In our February 18 blog, we clarified the distinction between creative tension and destructive tension as they relate to our relationships and our work in schools. And, our example was focused on the relationships among adults in a school.
In this blog, we focus on what creative tension means specifically for the relationship between young people and adults in our schools. For starters, we cannot develop real creative tension unless we change the way we see young people and their role in education.
What would happen if we decided our students were our partners in education, rather than mere recipients of it? What if we believed they had something to teach us? To teach each other? What if our goals were shared goals and our accountability collective? What if education were intergenerational work?
How would this change the relationships between students and adults in a school?
Imagine a student and a teacher holding opposite ends of a rubber band. As each pulls away or comes closer, the tension in the band changes. It moves. It makes sound. It has energy.
But, if one pulls too hard, the energy generates fear and uncertainty in the other (What happens if she lets go? I’m gonna get popped!). Movement becomes limited. The energy becomes bound. The band is taut. It is not productive. This is destructive tension.
Now, what happens if one relaxes the tension on his end? The band goes limp. It has no energy, no sound, no movement. It sags. What does this mean for the one left holding it? What about the one who let go? This lack of shared tension (energy) results in destructive tension.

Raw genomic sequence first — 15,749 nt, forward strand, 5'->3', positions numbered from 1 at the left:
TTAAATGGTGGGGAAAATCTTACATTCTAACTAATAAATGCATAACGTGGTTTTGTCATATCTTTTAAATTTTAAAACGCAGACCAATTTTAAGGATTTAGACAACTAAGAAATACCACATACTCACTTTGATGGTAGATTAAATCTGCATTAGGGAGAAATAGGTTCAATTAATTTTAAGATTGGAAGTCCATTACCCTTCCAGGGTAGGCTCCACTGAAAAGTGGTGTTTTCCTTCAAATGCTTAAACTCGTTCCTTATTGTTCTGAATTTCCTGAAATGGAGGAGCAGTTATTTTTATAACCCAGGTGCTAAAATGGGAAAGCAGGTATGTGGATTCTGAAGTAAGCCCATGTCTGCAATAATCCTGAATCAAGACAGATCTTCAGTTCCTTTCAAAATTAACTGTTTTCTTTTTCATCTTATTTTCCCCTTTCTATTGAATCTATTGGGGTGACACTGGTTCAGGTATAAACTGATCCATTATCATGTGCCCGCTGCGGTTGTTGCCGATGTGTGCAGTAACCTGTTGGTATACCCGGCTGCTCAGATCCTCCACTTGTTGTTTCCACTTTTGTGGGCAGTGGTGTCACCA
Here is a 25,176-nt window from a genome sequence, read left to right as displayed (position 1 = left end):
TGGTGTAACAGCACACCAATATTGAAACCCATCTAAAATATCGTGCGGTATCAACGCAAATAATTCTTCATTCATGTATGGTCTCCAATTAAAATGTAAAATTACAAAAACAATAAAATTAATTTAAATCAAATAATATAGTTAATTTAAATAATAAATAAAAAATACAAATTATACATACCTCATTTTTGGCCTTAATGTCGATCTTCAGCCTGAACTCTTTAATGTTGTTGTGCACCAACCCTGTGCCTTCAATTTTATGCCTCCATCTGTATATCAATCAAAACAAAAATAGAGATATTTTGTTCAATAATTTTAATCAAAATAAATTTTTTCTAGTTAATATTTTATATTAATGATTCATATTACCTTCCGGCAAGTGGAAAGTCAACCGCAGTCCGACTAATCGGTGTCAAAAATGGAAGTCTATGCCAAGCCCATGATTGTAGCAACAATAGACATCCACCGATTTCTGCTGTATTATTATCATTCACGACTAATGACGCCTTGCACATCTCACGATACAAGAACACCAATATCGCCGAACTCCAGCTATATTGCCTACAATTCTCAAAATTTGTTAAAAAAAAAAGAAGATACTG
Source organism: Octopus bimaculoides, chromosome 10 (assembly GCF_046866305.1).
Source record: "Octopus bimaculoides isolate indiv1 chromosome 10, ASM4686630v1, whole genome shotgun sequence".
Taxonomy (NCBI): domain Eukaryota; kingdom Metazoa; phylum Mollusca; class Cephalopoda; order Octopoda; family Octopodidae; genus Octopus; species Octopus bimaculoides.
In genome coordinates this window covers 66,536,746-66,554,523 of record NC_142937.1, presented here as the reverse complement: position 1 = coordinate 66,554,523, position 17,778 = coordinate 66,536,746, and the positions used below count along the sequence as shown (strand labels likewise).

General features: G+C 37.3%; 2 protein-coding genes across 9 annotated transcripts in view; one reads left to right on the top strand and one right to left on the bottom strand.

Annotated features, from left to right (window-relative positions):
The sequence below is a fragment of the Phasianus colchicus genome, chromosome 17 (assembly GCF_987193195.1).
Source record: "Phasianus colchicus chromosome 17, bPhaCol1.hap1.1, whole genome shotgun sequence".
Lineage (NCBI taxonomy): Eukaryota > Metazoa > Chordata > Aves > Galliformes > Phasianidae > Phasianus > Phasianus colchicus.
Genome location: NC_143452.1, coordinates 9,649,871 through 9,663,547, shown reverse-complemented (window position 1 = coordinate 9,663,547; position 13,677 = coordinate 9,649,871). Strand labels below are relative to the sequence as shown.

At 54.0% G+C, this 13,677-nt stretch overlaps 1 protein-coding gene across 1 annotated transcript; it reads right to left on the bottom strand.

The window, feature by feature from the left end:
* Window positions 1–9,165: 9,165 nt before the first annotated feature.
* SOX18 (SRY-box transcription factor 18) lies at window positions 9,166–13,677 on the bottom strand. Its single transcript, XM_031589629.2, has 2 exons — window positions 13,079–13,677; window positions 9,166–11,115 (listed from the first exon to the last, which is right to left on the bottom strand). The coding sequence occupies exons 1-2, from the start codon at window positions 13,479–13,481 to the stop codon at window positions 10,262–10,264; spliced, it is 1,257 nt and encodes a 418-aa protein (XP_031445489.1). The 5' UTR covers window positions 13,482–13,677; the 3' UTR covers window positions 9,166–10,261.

In creative tension, the energy each person contributes is dynamic and dependent upon each individual's personal goals, their collective goals, their relationship and their trust in each other. It is constantly changing. So, to remain productive, we have to constantly communicate the tension we need and listen to others as they do the same. Our relationships then must become more dynamic and multifaceted such that the right tension becomes both intentional and intuitive.
So, what does intergenerational work mean? Intergenerational work is neither about young people nor adults. Intergenerational work is about the work. It is a change strategy that believes that different generations bring critical experiences, perspectives, skills, and relationships to the work that the others do not. And, to effectively achieve our goals, to do our work, we need all of us working together.
Perhaps the most established model of intergenerational organizing comes from Southern Echo in Mississippi. While their community organizing model does not directly translate to schools, its descriptions of what intergenerational means are informative.
According to Southern Echo, intergenerational means: